By Athena Macatangay
And just like that, Singapore is approaching the end of its national circuit breaker.
These days, my university dorm has become my little universe. With COVID-19 showing no signs of abating, my schoolmates and I have been spending our semester break indoors. All the action takes place within the four walls of my room, where I clock my hours at a virtual internship, read, exercise and FaceTime with friends and family.
Though I can no longer hit the gym or eat out with friends, my quality of life remains intact. After all, I have the same access to all the creature comforts like shelter, food, water, electricity—and above all, WiFi. As such, on more than one occasion, I've caught myself thinking that if social distancing is as bad as it gets, then I don't have it so bad. Yet whenever I have such thoughts, I become acutely aware that I am viewing things from a place of privilege.
Hi, I'm Athena, an international student from the Philippines. Two years ago, when I left home to pursue my undergraduate studies at the Singapore Management University, I stepped into a very different world. Today, I see not only the vast difference in living standards between both countries, but also how a pandemic like COVID-19 makes that contrast more painfully apparent.
Athena and her parents at her high school graduation ceremony in the Philippines, April 2018.
In the Philippines, social distancing for the working class is not an option. About 38 per cent of this demographic comprises informal workers who rely on daily wages to survive, and who live in packed compounds where social distancing is both an impracticality and impossibility. These vulnerable citizens are the construction workers I used to pass by on my way to school years ago; the security guards and cleaning personnel; the vendors outside my home who sold me my favourite Filipino street foods. Now, with the majority of the country in lockdown, many of them are at risk of going hungry.
Athena and her best friend from the Philippines.
Having grown up in a developing country and seen first-hand how the working-class communities live, I feel fortunate to be in Singapore, where government and civil society are making commendable efforts to fight the pandemic while also safeguarding the welfare of vulnerable groups. In my opinion, compared to many other places in the world, including the Philippines, we have it really good here. But not all of us recognise our privilege.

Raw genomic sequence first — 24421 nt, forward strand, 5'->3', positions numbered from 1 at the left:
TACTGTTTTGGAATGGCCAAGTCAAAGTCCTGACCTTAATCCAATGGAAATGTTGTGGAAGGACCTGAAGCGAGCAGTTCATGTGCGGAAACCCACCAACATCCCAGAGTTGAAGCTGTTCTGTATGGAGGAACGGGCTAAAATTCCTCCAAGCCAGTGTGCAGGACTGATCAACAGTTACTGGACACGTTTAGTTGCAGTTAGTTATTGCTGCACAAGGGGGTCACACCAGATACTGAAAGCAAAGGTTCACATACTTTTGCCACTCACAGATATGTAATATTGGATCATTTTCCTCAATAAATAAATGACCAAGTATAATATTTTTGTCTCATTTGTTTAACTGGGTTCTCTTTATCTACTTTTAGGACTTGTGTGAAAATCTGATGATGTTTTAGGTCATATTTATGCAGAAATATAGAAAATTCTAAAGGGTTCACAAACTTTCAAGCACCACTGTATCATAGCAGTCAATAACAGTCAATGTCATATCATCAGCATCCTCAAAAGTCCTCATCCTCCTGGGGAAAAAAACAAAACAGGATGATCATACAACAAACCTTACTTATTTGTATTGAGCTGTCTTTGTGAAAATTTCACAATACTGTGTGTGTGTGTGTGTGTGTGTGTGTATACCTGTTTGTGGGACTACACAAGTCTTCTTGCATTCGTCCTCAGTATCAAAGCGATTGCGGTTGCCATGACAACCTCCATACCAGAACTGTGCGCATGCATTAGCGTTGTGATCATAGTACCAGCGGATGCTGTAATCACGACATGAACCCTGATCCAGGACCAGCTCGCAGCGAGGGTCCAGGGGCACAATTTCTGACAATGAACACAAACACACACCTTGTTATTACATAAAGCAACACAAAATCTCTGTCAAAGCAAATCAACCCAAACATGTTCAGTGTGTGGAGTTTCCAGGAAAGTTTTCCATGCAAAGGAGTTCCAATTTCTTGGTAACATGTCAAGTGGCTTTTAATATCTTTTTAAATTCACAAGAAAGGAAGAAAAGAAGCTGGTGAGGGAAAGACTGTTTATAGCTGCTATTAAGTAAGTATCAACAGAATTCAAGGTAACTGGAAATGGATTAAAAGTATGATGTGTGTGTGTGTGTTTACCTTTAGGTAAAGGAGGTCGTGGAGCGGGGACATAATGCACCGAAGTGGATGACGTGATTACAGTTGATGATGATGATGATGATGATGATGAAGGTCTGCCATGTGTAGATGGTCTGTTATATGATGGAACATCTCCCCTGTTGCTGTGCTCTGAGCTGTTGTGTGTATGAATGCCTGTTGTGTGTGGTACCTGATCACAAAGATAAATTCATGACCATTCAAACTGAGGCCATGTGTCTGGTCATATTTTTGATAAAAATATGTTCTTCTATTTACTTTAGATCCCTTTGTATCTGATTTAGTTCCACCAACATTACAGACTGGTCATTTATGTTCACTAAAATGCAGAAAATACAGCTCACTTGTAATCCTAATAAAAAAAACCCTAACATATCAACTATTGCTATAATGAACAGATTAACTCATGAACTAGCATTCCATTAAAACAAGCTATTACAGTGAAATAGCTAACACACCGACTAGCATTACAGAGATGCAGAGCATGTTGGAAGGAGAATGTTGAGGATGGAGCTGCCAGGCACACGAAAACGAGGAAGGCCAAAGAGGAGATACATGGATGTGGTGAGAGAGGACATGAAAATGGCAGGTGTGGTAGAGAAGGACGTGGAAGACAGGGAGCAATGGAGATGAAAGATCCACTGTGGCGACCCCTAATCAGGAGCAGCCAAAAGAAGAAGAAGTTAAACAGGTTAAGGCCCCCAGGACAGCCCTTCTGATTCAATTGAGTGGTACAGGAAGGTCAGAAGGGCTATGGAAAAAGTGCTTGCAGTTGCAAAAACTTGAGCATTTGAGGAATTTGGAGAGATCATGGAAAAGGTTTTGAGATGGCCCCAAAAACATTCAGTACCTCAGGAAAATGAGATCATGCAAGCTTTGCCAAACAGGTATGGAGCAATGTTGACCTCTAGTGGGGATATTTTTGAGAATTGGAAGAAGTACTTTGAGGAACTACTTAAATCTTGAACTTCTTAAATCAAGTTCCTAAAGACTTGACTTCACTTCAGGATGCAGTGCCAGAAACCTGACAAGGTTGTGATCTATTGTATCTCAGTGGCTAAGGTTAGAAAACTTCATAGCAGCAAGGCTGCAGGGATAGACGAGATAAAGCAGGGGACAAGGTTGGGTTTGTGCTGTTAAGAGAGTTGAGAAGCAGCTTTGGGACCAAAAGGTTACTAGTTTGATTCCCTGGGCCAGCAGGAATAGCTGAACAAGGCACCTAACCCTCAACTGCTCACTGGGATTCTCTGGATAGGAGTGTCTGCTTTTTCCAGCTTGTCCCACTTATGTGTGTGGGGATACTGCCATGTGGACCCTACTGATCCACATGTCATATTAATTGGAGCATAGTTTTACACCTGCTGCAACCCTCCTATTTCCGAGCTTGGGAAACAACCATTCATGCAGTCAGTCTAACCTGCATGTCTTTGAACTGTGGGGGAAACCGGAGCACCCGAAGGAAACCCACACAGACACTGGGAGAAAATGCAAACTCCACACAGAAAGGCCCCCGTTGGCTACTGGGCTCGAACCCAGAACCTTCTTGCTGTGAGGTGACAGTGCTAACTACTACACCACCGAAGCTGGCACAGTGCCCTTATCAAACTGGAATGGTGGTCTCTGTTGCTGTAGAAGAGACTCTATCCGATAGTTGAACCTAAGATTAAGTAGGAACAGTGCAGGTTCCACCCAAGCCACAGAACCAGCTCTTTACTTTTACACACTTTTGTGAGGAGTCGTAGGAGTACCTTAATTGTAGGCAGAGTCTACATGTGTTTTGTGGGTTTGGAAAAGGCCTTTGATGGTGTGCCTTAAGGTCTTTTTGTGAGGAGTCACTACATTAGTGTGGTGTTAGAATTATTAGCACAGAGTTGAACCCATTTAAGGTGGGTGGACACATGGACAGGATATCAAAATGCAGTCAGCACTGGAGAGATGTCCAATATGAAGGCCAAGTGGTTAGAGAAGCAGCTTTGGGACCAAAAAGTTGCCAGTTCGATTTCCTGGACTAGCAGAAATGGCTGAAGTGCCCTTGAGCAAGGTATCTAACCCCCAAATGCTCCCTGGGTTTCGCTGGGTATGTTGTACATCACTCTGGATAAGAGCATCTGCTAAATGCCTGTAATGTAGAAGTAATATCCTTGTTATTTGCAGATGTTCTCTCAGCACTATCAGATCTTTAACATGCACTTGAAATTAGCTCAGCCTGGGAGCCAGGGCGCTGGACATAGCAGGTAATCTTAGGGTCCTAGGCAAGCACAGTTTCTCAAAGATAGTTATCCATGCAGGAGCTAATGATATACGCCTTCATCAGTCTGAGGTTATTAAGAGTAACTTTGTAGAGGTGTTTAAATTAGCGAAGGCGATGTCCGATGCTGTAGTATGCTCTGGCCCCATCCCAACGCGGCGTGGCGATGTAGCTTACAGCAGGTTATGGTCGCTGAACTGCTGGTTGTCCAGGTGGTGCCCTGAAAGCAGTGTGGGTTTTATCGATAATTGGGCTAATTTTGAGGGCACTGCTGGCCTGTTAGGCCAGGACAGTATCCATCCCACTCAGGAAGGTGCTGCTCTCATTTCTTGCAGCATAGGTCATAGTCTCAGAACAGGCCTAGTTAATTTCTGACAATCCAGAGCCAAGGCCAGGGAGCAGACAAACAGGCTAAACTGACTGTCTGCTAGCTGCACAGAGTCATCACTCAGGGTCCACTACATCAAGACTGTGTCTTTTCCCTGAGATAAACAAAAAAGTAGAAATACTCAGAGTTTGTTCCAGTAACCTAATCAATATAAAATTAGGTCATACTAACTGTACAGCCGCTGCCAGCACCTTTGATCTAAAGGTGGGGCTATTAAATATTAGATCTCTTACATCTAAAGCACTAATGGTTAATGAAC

Athena wore a traditional Filipino costume when she took part in SMU’s international parade, September 2019.
In my view, when we fail to recognise our privilege, we tend to make judgements based on our own limited experiences and worldview, and are less likely to empathise with those in different circumstances. Sometimes, this leads to insensitive remarks and discriminatory behaviour.
On social media, a number of famous Internet personalities and celebrities have made made elitist and ignorant comments. In a post that went viral, Cat Arambulo-Antonio, a well-known influencer from the Philippines had lashed at "hardheaded" people for flouting community quarantine, most of them minimum-wage workers. She has since issued a formal apology.
Screengrab from Rappler article
In another incident not too long ago, Madonna posted a video message for her fans on social media. From a milky bath sprinkled with rose petals, she called the novel coronavirus "the great equalizer", and added that she and the rest of the world "are all in the same boat." This sparked a flurry of negative comments from netizens who called the singer out for her privilege and for "romanticising the tragedy". One Instagram user wrote: "Sorry my queen, love u so much, but we're not equal. We can die from the same diseases, but the poor will suffer the most."
Screengrab from CNN article
What Cat Arambulo-Antonio and Madonna may have overlooked is the reality that many people around the world lack even the bare essentials and cannot afford the luxury of social distancing—much less so, from a petal-filled bathtub.
In times of a global pandemic, out-of-touch remarks and discriminatory behaviour do nothing to help the situation. Instead, they create a wider gulf between people and encourage ignorance and hostility. It is thus increasingly important for us to be aware of our privilege and cultivate empathy for other communities, especially vulnerable groups and low-income households.
Athena and friends and at SMU Patron’s Day 2020.
So while it may be true that factors like gender, race, age or socioeconomic status do not prevent anyone from contracting COVID-19, not everyone's experience during the pandemic will be the same. Despite what Madonna will have us believe, we are not all in the same boat.
Until a safe vaccine is available, vulnerable communities will continue to bear the brunt of its impact. As for more fortunate individuals like myself, the least I can do is to recognise my privilege.
|Athena Macatangay is an international student at the Singapore Management University's Lee Kong Chian School of Business. Originally from the Philippines, she contributes her talents in graphic design and illustration to Social Space's Student Committee. In her free time, Athena loves to read and paint, and is passionate about the environment and serving the community. Through content creation, she hopes to bring awareness to social issues and inspire change. She can be reached at email@example.com|